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Letter: Journalist won’t join UNC faculty without tenure

RALEIGH (AP) — Investigative journalist Nikole Hannah-Jones has told the University of North Carolina at Chapel Hill in a letter that she will not join the faculty at its journalism school without tenure, a report said Tuesday.

The letter says Hannah-Jones will not begin her position as Knight Chair in Race and Investigative Journalism as scheduled July 1 at the Hussman School of Journalism and Media, NC Policy Watch reported. The letter was sent to school officials by Hannah-Jones’ legal team.

“Since signing the fixed-term contract, Ms. Hannah-Jones has come to learn that political interference and influence from a powerful donor contributed to the Board of Trustees’ failure to consider her tenure application,” the letter said. “In light of this information, Ms. Hannah-Jones cannot trust that the University would consider her tenure application in good faith during the period of the fixed-term contract.”

UNC spokesman Joel Curran acknowledged that the school had been contacted by the attorneys for Hannah-Jones, but didn’t respond specifically to the letter.

“While this remains a confidential personnel matter, as Chancellor (Kevin) Guskiewicz has said publicly, we feel she will add great value to the Carolina campus,” Curran said.

Hannah-Jones, who won a Pulitzer Prize for her work on The 1619 Project for the New York Times Magazine, had accepted a five-year contract to join the journalism school’s faculty as the Knight Chair in Race and Investigative Journalism.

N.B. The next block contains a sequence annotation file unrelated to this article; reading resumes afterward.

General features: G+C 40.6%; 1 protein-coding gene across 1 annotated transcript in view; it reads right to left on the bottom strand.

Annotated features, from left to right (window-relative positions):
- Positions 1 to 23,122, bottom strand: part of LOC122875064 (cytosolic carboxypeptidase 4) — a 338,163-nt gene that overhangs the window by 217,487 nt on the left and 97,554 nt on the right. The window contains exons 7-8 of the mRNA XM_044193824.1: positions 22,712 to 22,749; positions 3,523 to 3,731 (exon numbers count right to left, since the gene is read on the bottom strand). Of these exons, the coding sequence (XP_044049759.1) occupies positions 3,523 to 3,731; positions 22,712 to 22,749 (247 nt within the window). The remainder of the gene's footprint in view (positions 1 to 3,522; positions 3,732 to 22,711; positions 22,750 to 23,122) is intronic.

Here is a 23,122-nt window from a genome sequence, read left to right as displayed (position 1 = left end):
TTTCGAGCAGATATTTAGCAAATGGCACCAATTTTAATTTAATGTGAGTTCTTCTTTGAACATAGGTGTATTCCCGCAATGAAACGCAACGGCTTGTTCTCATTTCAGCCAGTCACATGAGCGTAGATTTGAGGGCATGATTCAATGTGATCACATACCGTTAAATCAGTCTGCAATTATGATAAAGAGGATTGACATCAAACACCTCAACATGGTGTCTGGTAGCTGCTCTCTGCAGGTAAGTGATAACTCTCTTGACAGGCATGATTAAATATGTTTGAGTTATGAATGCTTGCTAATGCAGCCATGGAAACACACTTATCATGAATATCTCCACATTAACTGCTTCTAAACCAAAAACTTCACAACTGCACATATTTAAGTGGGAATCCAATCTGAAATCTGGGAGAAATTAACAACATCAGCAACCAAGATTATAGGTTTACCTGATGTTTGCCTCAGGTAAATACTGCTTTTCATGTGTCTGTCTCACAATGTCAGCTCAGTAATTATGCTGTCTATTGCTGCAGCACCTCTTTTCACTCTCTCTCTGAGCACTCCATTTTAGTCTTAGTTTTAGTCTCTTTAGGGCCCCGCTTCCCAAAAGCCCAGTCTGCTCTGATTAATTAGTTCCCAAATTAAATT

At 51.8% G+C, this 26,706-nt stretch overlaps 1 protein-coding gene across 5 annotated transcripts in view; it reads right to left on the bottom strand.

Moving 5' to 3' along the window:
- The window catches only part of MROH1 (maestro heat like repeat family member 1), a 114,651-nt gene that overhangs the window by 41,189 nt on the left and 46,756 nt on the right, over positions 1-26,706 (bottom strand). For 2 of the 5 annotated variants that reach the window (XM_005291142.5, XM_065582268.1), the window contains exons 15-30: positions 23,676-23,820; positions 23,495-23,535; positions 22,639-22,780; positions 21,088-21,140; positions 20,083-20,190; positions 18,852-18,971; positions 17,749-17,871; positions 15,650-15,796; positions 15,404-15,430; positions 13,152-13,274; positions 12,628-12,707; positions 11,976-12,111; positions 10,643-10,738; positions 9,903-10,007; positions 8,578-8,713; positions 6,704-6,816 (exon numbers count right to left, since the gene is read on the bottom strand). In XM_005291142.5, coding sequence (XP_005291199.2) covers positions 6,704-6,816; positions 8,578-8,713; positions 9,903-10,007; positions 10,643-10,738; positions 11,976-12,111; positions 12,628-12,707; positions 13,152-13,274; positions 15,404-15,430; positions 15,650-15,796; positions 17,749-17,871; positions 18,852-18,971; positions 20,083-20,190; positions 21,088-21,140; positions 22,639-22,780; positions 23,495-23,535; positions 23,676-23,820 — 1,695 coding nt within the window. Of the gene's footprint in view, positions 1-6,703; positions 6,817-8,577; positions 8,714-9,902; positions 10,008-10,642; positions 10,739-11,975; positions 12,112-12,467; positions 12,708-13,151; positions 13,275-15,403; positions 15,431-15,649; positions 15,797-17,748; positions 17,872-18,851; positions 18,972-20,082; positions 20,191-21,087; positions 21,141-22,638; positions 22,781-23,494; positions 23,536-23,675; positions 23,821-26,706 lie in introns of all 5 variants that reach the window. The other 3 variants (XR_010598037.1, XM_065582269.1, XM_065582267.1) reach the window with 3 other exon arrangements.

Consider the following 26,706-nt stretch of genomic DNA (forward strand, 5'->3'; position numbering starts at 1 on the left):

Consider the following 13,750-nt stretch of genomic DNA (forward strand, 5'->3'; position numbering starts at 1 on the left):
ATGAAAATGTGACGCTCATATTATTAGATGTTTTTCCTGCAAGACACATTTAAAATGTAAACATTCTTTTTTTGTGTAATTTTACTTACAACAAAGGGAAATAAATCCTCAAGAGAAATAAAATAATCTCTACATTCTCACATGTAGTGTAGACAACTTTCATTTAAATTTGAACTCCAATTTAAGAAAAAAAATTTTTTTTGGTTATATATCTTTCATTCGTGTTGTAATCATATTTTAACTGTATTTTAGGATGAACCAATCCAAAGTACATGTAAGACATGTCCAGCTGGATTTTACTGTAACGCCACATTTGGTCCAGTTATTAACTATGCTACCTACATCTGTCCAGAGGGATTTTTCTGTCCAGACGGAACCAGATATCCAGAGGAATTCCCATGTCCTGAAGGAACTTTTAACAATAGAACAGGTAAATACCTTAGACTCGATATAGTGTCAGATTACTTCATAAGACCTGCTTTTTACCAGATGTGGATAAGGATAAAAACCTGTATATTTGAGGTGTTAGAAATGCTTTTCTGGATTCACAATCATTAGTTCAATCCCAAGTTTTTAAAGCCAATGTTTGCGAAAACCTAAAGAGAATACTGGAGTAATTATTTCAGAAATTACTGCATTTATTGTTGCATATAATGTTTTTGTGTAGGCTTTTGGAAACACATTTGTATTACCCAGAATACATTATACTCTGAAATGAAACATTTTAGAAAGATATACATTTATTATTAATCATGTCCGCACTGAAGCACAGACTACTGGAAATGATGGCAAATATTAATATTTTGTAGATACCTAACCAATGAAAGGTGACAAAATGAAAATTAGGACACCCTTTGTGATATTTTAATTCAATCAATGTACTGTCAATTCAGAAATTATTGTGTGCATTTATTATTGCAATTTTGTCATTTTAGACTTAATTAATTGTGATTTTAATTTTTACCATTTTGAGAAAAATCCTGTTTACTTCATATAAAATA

The trustee who leads the subcommittee that considers tenure applications, Charles Duckett, chose in January to postpone the review of Hannah-Jones’ submission, said Richard Stevens, the chairman of the board of trustees for the Chapel Hill campus. It was never brought before the full board for approval, and instead the Pulitzer Prize-winning journalist accepted a five-year appointment to the faculty of the journalism school.

School leaders said Hannah-Jones could be considered again for tenure before the end of her five-year contract.

In addition, Walter Hussman Jr., publisher of the Arkansas Democrat-Gazette, said in emails to university leaders that he was concerned about whether Hannah-Jones’ presence at the journalism school would distract from its core values, according to an article in The Assembly. In 2019, Hussman pledged $25 million to the UNC journalism school that bears his name.

The Knight Chair in Race and Investigative Journalism urged the school to reconsider its decision, while members of the journalism school faculty sought an explanation as to why tenure was not offered to Hannan-Jones. A letter signed by various professional athletes, writers and academics last month assailed the university, saying the trustees “failed to uphold the first order values of academic freedom and the free exchange of ideas.”

A two-page ad in The News & Observer of Raleigh last month featuring 1,619 alumni and students at UNC-Chapel Hill offered support to Hannah-Jones and called on the school to grant the tenure request. The Baltimore Sun also published an editorial criticizing the school for refusing to gran tenure to Hannah-Jones.

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